Global Issues: Trade and Investment and Hunger and Poverty
Trade relations between developed and developing countries are structured in favor of the developed countries: the United States and Canada, countries of Western Europe, and Japan. This is because some of the developed countries have been in charge of making the rules for a very long time--since before the 1700's. The way that the rules are made have certainly changed. At one time, Spain with colonies and control of the seas, established the rules. Later, Great Britain took control of the seas, had colonies and did the same thing. (For example, Great Britain had colonies and defined (limited) how the United States and other nations could trade with these colonies.) Now we have the World Trade Organization, quite a number of regional or specialized trade agreements, and the operation of country legal systems, which can be used to enforce business practices such as contracts and patents.
This page deals with the following topics:
(Articles from past years are included when there are not 2011 developments.)
Obama ends G-20 summit with criticism of China Sewell Chan New York Times November 12, 2010
US warns China on currency policy William Branigin Washington Post October 6, 2010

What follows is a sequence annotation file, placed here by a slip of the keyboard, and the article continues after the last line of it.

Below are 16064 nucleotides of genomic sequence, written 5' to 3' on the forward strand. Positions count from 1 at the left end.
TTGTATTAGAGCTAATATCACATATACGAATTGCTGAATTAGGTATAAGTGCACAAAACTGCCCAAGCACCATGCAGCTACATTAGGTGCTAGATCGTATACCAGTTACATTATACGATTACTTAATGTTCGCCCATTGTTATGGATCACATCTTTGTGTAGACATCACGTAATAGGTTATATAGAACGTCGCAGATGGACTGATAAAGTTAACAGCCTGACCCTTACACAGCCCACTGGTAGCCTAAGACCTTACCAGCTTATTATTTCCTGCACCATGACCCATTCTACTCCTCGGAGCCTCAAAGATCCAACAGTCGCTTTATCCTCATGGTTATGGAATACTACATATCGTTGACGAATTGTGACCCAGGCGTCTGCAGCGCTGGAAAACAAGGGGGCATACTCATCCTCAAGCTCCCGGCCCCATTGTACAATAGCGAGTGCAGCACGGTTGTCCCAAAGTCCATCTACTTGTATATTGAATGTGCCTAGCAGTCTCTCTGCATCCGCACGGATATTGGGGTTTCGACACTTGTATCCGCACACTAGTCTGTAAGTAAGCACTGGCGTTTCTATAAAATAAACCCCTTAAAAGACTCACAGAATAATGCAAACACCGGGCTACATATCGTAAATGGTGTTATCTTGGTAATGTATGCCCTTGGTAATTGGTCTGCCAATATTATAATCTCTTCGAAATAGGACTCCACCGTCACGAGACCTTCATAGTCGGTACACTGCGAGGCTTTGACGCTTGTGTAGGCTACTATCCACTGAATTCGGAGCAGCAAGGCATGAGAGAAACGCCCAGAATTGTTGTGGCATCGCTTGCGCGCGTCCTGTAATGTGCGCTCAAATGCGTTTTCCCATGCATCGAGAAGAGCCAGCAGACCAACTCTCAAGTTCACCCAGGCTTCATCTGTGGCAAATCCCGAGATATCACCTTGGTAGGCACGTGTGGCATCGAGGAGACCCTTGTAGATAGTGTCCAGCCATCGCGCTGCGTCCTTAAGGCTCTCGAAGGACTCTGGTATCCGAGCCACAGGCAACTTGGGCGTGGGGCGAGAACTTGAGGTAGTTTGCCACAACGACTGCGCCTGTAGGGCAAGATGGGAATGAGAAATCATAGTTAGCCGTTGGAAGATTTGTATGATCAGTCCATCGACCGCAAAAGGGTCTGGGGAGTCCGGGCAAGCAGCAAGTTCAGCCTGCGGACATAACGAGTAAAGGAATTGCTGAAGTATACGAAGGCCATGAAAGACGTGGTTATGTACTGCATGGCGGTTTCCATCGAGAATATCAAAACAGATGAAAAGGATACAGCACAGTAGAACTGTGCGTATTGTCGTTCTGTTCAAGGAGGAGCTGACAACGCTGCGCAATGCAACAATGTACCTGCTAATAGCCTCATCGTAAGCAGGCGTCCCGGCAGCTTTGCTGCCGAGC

After World War II the General Agreement on Tariffs and Trade (GATT) was established to set rules for international trade. The successor to the GATT is the World Trade Organization. It was established, in Hunger Notes view, in large part so that developed countries could extend their control of international transactions into key new areas, especially including intellectual property rights (e.g. Microsoft didn't want people in developing countries copying computer code) and foreign investment (by developed countries in developing countries. While legal safeguards were presumably in place to protect these property rights in developing countries, this was viewed as not sufficient. Much better--from the point of view of firms in developed countries and their active supporters, developed country governments--to make the right of trade dependent on compliance with a broad range of controls embodied in the "new and expanded" WTO. This would mean "one stop shopping" with respect to rules enforcement. While the developed countries are ostensibly in favor of free trade--free trade is a mantra with the previous Bush administration and Republican law makers for example--developed countries are not in favor of free trade when it does not suit their interests. The key example is agriculture. The United States, Japan, and European countries have giant agricultural subsides and even quota limitations--the U.S. sugar quota is a major example. How do they get away with it? Well of course they wrote the original WTO rules which provide for "differential treatment" for agriculture. The Doha round of trade negotiations is supposed to take major steps to reduce barriers to the export of developing country agricultural products. Developed country governments do not much want to do this, and so a major theme in recent years has been a struggle over agricultural trade rules, where the developed countries have essentially stonewalled attempts to reduce subsidies.